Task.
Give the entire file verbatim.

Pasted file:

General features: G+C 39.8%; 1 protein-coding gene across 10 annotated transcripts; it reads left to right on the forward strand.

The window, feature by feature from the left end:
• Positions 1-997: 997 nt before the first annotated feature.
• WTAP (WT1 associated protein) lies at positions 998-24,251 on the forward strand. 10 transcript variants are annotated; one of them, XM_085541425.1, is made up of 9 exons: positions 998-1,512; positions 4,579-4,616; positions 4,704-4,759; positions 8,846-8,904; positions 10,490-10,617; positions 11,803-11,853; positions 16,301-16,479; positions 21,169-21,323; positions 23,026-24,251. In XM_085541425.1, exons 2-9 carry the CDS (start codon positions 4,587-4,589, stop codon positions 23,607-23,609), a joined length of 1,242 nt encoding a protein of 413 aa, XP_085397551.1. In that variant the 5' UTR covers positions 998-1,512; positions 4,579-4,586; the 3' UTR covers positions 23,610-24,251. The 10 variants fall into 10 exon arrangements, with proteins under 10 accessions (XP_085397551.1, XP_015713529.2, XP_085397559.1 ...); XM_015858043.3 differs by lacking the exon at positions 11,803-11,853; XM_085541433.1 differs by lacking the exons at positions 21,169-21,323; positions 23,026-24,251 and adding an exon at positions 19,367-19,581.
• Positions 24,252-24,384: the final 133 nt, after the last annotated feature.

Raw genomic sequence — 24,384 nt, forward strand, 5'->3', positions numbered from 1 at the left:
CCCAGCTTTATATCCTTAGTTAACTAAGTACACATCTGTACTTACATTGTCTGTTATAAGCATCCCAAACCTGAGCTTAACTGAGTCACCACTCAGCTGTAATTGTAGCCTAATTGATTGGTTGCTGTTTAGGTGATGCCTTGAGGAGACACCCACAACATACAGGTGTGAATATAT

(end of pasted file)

General features: G+C 39.8%; 1 protein-coding gene across 10 annotated transcripts; it reads left to right on the forward strand.

The window, feature by feature from the left end:
• Positions 1-997: 997 nt before the first annotated feature.
• WTAP (WT1 associated protein) lies at positions 998-24,251 on the forward strand. 10 transcript variants are annotated; one of them, XM_085541425.1, is made up of 9 exons: positions 998-1,512; positions 4,579-4,616; positions 4,704-4,759; positions 8,846-8,904; positions 10,490-10,617; positions 11,803-11,853; positions 16,301-16,479; positions 21,169-21,323; positions 23,026-24,251. In XM_085541425.1, exons 2-9 carry the CDS (start codon positions 4,587-4,589, stop codon positions 23,607-23,609), a joined length of 1,242 nt encoding a protein of 413 aa, XP_085397551.1. In that variant the 5' UTR covers positions 998-1,512; positions 4,579-4,586; the 3' UTR covers positions 23,610-24,251. The 10 variants fall into 10 exon arrangements, with proteins under 10 accessions (XP_085397551.1, XP_015713529.2, XP_085397559.1 ...); XM_015858043.3 differs by lacking the exon at positions 11,803-11,853; XM_085541433.1 differs by lacking the exons at positions 21,169-21,323; positions 23,026-24,251 and adding an exon at positions 19,367-19,581.
• Positions 24,252-24,384: the final 133 nt, after the last annotated feature.

Raw genomic sequence — 24,384 nt, forward strand, 5'->3', positions numbered from 1 at the left:
CCCAGCTTTATATCCTTAGTTAACTAAGTACACATCTGTACTTACATTGTCTGTTATAAGCATCCCAAACCTGAGCTTAACTGAGTCACCACTCAGCTGTAATTGTAGCCTAATTGATTGGTTGCTGTTTAGGTGATGCCTTGAGGAGACACCCACAACATACAGGTGTGAATATAT